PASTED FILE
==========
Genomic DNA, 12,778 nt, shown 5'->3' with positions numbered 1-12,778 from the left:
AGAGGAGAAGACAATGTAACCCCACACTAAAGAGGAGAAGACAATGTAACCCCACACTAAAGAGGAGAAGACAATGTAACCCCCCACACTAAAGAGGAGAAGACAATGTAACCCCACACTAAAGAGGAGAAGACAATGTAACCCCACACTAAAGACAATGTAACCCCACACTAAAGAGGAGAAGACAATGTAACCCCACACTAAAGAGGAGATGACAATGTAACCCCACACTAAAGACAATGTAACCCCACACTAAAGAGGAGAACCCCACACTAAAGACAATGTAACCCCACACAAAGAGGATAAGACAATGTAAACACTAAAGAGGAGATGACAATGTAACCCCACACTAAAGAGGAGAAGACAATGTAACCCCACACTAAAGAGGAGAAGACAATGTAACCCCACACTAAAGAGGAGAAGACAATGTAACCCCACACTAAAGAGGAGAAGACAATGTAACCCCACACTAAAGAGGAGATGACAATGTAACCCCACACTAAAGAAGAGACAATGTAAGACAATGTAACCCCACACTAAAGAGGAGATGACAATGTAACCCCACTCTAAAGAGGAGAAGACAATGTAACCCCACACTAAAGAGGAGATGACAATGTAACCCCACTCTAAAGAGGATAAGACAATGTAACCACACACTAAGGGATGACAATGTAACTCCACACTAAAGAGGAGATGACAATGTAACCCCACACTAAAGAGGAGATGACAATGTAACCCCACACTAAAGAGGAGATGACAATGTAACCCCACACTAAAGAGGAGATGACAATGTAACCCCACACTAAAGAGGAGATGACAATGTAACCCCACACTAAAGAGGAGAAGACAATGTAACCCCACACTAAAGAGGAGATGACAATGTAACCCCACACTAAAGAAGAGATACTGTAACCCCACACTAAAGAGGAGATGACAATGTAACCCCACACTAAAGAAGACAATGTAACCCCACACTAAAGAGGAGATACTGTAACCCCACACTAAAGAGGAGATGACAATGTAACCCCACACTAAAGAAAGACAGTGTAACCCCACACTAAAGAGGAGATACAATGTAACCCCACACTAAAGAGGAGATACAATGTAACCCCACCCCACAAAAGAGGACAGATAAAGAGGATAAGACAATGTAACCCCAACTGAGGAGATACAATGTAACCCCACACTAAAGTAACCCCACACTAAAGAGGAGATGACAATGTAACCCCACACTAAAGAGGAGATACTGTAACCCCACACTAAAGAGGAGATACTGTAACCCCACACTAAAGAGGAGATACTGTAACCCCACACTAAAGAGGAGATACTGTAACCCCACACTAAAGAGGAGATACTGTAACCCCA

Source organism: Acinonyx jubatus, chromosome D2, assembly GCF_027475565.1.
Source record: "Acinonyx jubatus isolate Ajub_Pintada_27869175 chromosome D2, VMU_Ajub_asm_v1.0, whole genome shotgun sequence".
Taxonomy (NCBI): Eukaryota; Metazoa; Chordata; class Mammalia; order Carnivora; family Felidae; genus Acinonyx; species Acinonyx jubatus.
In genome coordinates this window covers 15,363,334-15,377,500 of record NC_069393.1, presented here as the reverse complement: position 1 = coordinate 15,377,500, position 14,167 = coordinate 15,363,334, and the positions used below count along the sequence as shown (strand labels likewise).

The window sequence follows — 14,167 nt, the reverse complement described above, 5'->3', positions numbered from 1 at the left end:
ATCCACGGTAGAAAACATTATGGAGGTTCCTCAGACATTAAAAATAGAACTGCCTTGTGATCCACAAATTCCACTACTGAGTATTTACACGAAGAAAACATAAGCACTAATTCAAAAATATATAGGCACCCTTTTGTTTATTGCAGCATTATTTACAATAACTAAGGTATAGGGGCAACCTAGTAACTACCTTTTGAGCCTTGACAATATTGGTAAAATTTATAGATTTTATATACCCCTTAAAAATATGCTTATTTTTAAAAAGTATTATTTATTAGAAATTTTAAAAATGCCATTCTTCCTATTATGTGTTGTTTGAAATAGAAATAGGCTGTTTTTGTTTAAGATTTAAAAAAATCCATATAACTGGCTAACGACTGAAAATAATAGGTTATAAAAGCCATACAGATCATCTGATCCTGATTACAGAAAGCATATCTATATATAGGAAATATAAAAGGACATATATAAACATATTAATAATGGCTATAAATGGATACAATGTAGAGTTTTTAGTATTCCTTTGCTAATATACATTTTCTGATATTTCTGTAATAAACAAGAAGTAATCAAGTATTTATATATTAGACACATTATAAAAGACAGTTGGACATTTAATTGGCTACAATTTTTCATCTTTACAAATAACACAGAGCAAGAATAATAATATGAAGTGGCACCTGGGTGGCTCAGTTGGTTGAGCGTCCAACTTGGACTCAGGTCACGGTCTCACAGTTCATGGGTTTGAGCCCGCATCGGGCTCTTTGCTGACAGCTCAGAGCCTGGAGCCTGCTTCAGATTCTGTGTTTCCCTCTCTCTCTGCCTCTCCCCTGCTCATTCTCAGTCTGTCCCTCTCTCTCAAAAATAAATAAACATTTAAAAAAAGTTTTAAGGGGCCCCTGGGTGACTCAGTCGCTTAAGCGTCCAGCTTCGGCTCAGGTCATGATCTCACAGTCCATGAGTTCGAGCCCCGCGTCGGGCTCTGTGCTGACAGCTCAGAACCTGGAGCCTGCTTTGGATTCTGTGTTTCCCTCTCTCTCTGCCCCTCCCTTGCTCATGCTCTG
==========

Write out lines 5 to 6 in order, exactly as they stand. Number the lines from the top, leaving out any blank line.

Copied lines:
Taxonomy (NCBI): Eukaryota; Metazoa; Chordata; class Mammalia; order Carnivora; family Felidae; genus Acinonyx; species Acinonyx jubatus.
In genome coordinates this window covers 15,363,334-15,377,500 of record NC_069393.1, presented here as the reverse complement: position 1 = coordinate 15,377,500, position 14,167 = coordinate 15,363,334, and the positions used below count along the sequence as shown (strand labels likewise).